Fun with robotics at SCA

Published 9:16 pm Thursday, March 5, 2020

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Students at Suffolk Christian Academy were treated to fun “Robot Day” demonstrations on Feb. 28, and the school also received a donation from SuperDroid Robots Inc.

The demonstrations were given by Aaron Cockrell, who assists in shipping and logistics for SuperDroid Robots Inc., which is based in Fuquay-Varina, N.C. The company specializes in custom robotics and builds robots in-shop for tactical and inspection purposes. According to Susan Payne, owner and chief financial officer of SuperDroid Robots Inc., the company has sold more than 10,000 robots and parts over the past 20 years.

Aaron Cockrell was in SCA’s first graduating class in 2010, and his sister and fellow SCA graduate Abby Cockrell teaches STEAM and computer classes at the school. Abby Cockrell spoke to her brother last fall about introducing robotics to the school’s newly-formed STEAM class this year, and his company was happy to oblige.

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Aaron Cockrell was able to bring a few of their advanced robotics for the demonstrations on Feb. 28. Furthermore, the company donated Tamiya Robot Kits to the school, which will be used by second-through-fifth-graders in STEAM class, Abby Cockrell said.

“As the paradigm shifts to acceptance of more robotic applications in industry and personal use, students need to develop basic skills in manual dexterity and critical thinking,” Payne wrote in an email Monday. “By donating robot kits to Suffolk Christian Academy, we hope to spark interest in robotic concepts. Donations like this help to secure an educated and trained workforce for the future.”

More than 200 SCA students were wowed by the machinations in store for them at the demonstrations throughout the school day.

Students were excited to watch the movements of the arm on an LT2/F “Bulldog” tactical robot. This one-armed bot carefully grabbed pencils out of their hands, with Aaron Cockrell manning the advanced controller for the machine.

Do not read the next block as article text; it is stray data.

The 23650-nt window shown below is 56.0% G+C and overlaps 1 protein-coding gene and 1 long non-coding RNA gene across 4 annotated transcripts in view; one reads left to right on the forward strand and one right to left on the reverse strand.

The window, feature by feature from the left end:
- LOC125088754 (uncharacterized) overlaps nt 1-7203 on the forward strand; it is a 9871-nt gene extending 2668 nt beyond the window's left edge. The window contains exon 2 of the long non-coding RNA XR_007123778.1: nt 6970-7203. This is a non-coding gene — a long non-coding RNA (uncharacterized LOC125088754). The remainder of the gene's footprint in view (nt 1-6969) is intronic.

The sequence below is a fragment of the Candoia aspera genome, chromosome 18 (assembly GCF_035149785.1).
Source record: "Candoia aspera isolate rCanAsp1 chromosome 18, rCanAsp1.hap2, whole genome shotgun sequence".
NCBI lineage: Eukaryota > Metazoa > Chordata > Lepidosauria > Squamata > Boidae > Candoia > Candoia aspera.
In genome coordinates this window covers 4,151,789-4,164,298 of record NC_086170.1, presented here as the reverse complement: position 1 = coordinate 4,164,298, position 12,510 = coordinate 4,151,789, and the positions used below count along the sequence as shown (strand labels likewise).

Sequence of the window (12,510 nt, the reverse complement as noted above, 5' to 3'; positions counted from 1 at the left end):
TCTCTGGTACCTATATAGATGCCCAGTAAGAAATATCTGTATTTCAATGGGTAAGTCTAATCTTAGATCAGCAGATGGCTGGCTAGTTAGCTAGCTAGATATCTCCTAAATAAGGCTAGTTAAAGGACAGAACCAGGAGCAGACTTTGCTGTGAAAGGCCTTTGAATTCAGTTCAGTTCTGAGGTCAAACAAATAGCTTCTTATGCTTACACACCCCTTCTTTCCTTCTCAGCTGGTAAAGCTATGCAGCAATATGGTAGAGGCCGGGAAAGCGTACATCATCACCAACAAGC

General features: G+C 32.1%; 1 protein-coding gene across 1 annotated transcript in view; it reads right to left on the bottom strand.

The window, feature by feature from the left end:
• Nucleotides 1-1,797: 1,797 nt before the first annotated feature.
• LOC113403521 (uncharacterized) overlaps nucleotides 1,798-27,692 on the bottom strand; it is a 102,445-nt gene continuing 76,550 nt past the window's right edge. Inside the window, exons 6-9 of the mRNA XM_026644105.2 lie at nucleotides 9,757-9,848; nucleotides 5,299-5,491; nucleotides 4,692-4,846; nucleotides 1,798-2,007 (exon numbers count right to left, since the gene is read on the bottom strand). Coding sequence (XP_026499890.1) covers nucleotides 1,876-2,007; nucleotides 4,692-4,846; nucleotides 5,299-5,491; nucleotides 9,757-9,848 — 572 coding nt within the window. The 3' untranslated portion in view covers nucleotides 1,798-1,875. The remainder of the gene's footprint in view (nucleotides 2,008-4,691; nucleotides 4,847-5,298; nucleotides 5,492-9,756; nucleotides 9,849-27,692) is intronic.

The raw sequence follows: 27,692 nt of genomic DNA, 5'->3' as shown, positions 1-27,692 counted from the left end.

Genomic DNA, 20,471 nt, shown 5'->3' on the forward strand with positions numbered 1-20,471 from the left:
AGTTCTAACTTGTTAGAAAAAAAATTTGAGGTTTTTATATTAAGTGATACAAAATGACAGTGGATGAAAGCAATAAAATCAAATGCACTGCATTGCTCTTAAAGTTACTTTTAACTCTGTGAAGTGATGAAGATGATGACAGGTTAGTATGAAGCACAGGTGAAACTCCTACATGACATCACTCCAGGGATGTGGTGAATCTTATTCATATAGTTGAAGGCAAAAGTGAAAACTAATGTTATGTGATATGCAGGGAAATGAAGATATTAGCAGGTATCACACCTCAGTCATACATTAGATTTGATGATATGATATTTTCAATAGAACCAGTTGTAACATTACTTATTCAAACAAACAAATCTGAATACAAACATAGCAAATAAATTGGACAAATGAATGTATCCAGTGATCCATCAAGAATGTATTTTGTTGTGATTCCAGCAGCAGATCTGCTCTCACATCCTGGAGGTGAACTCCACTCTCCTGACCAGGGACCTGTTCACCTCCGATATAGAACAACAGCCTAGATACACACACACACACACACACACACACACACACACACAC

The students were also impressed by the sleek inspection bot, painted silver and black and small enough for crawlspaces and other tight spaces.

“They were just super stoked,” Abby Cockrell said. “You could see it on their faces. They were bright smiles and wide eyes, and super curious.”

Aaron Cockrell also had the students draw their own robot designs on pieces of paper. Some of them may have been far-fetched, like a robot that would do their homework, but that creative spark is the start of a lifelong interest in robotics.

“It all starts with a creative mind,” he said. “I think a lot of times people think, ‘I can’t do this,’ but when you are creating you start realizing, ‘Hey, what I’m learning in school actually means something.’”

He said he had a great time coming back to his old Suffolk stomping grounds to show the students at SCA how their STEAM lessons can be applied to an exciting industry that’s constantly growing, and his sister was very pleased with her students’ enthusiasm.

“STEAM is all about just exposing kids early to the different parts of STEAM — to science, technology, engineering, art and math — and how that is incorporated in everyday life,” Abby Cockrell said.

It’s all about showing them how they can get involved and what they need to do to get there, and lessons like Robot Day are the “building blocks” for that foundation, Abby Cockrell said.

“It’s just exposing them to the subject, inspiring them and showing them what could be,” she said.